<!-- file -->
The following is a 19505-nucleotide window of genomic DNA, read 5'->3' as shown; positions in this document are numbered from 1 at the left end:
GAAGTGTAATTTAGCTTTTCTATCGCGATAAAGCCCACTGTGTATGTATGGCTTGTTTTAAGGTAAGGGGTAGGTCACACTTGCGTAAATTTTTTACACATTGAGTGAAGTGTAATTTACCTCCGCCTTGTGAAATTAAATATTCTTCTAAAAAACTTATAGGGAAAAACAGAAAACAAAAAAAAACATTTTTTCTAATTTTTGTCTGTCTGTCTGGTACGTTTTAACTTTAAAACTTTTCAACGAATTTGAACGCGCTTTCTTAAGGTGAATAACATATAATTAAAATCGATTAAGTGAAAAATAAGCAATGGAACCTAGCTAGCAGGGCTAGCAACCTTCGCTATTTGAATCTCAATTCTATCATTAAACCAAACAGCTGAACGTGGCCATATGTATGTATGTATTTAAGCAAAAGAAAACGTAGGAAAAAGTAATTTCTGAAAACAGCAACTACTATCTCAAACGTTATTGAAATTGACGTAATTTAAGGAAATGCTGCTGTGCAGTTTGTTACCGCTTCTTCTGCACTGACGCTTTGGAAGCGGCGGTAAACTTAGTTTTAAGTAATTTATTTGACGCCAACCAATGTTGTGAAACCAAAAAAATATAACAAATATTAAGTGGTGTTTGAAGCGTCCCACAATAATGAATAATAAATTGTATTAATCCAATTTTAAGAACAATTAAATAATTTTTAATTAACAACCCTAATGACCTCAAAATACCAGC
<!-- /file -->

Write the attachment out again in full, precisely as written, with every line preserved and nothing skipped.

The following is a 19505-nucleotide window of genomic DNA, read 5'->3' as shown; positions in this document are numbered from 1 at the left end:
GAAGTGTAATTTAGCTTTTCTATCGCGATAAAGCCCACTGTGTATGTATGGCTTGTTTTAAGGTAAGGGGTAGGTCACACTTGCGTAAATTTTTTACACATTGAGTGAAGTGTAATTTACCTCCGCCTTGTGAAATTAAATATTCTTCTAAAAAACTTATAGGGAAAAACAGAAAACAAAAAAAAACATTTTTTCTAATTTTTGTCTGTCTGTCTGGTACGTTTTAACTTTAAAACTTTTCAACGAATTTGAACGCGCTTTCTTAAGGTGAATAACATATAATTAAAATCGATTAAGTGAAAAATAAGCAATGGAACCTAGCTAGCAGGGCTAGCAACCTTCGCTATTTGAATCTCAATTCTATCATTAAACCAAACAGCTGAACGTGGCCATATGTATGTATGTATTTAAGCAAAAGAAAACGTAGGAAAAAGTAATTTCTGAAAACAGCAACTACTATCTCAAACGTTATTGAAATTGACGTAATTTAAGGAAATGCTGCTGTGCAGTTTGTTACCGCTTCTTCTGCACTGACGCTTTGGAAGCGGCGGTAAACTTAGTTTTAAGTAATTTATTTGACGCCAACCAATGTTGTGAAACCAAAAAAATATAACAAATATTAAGTGGTGTTTGAAGCGTCCCACAATAATGAATAATAAATTGTATTAATCCAATTTTAAGAACAATTAAATAATTTTTAATTAACAACCCTAATGACCTCAAAATACCAGC